None of these initially-planned sequences seem surprising given the broader setting of Gummo—a town left behind, where casual expressions of racist and homophobic tendencies ring from run-down house porches, where middle-school-aged boys in cowboy costumes shout all the bad words they know from the top of their lungs, and where a majority of living spaces look like seriously health-hazardous environments. But the choice to ultimately abstain from portrayals of indulgent cruelty and hatred pokes deep holes into the cliché of a destitute, or white trash population whose types we think we know so well.

Maybe Gummo would have penetrated the cinematic mainstream a little further if those cruel intentions had remained in the final cut. After all, this would have significantly simplified our judgment of its film world. Everything about a screenplay-faithful Gummo would have played into and confirmed the mostly negative image of poor, white, rural America perpetrated through redneck horror films, tabloid talk shows and reality TV. It would have made it easy to make sense (or fun) of the film and its characters. But without such elements of frolicking hostility, we necessarily catch ourselves making assumptions about Gummo’s characters without any solid grounding.

So maybe in that sense, Gummo is hard to watch indeed—not because of its staggering impression of authenticity and realism, but because we are cheated out of a commonplace film watching experience. Gummo does not leave us with a sense that its character population can be distinctly classified into heroes and villains. Maybe this is because we want some of the characters to be both and praise them for their complexity. More likely, however, all of the characters are actually neither and thus, remain somewhat impenetrable. So what we are left with is a circumstantial skepticism toward the very stereotypes we want to believe in while watching Gummo. And this, significantly, may yield a shift in the schadenfreude-drenched voyeurism that often makes up watching film characters that we think we can feel superior to. A less cruel Gummo may keep us more honest about the ill logic of personal judgments directed at people on film screens as well as in real life. And life, as Solomon says, is great—without it you’d be dead.

[1] Harmony Korine, Collected Screenplays 1 (London: faber and faber, 2002).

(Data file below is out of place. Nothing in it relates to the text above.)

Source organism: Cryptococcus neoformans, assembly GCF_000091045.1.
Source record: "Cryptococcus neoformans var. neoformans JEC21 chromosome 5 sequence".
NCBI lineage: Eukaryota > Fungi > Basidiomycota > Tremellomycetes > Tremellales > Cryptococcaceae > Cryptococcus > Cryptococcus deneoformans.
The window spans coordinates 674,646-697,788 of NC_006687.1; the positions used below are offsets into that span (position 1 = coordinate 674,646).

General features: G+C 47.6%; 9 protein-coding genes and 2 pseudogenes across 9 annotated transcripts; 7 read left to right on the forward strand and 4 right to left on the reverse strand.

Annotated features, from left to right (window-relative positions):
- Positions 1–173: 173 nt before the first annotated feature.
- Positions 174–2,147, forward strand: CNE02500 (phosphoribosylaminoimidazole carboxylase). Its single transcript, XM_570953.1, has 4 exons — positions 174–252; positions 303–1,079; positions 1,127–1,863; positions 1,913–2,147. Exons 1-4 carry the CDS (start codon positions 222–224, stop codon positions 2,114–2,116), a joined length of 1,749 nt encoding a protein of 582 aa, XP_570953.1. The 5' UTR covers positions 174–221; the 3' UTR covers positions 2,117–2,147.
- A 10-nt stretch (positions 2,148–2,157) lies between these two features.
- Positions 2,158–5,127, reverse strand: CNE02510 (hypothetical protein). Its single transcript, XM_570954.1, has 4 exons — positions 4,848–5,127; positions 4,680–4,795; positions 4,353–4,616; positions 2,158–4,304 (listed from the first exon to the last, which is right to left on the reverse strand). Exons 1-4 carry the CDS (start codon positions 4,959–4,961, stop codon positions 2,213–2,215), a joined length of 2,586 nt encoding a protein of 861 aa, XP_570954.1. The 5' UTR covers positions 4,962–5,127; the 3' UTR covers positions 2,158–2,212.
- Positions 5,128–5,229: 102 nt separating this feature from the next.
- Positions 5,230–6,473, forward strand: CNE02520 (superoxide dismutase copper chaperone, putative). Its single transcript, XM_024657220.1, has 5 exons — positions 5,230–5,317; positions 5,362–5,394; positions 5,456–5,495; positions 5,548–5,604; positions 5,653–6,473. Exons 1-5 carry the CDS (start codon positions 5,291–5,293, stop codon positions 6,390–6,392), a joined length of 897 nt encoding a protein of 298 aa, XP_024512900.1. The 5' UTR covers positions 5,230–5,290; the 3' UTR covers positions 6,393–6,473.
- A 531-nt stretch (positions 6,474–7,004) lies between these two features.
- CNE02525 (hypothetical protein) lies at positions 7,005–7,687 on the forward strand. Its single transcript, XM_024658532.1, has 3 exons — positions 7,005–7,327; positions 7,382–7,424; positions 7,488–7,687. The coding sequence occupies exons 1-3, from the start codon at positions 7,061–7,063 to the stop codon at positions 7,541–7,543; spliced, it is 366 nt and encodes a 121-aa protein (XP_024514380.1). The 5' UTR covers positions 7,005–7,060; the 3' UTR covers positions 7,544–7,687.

[2] See a breakdown of the installation’s exhibition history for further details.

[3] For a comprehensive overview, see the Images section on Korine’s unofficial fan site.

[4] Though the film offers an alternative to this in the brief sequence where we see an arm freshly cut with the letters SLAYER.

Edited by Ben Savard

Gummo screens at the Trylon from Friday, Jan. 31 to Sunday, Feb. 2. Buy tickets and learn more about the screening at trylon.org.

Waking up in CLOSE-UP

|Jesse Lawson|

For those of us caught slumbering in the cinema, Abbas Kiarostami once offered a vindication. Interviewed at the Cannes Film Festival in 1997, he expressed his distaste for those films that “hold viewers hostage” or attempt to “disturb” them. “I prefer the films that put the audience to sleep in the theater,” he explained. “Some films have made me doze off in the theater, but the same films have made me stay up at night, wake up thinking about them in the morning, and keep on thinking about them for weeks.” Hearing this backhanded confession from a major filmmaker, we sigh with relief, at last free to stop pinching ourselves and get on with our dreams in the movie theater. With Kiarostami’s imprimatur, the moral rights of the cinema sleeper have been asserted.

You might object: the film-viewing experience itself is key and one must be awake for it. To those of Kiarostami’s persuasion you might bid “sweet dreams, and lots of thoughts.” But for serious cinephiles, you say, sleep is contraindicated. You do not go to the movies to have a nice nap, even if, you reluctantly admit, sleep sometimes befalls you. You go to engage—whether with art or entertainment, visceral thrills or formalist provocations—but above all, with the whole film. If you find yourself drifting, you must march through the film, like Jack Lemmon marching Shirley MacLaine through the night after her sleeping pill overdose in The Apartment. Not to experience the film as completely as possible is a kind of film discourse death: if you didn’t really see the movie, you must restrain yourself from commenting on it. Otherwise, you are an imposter cinephile.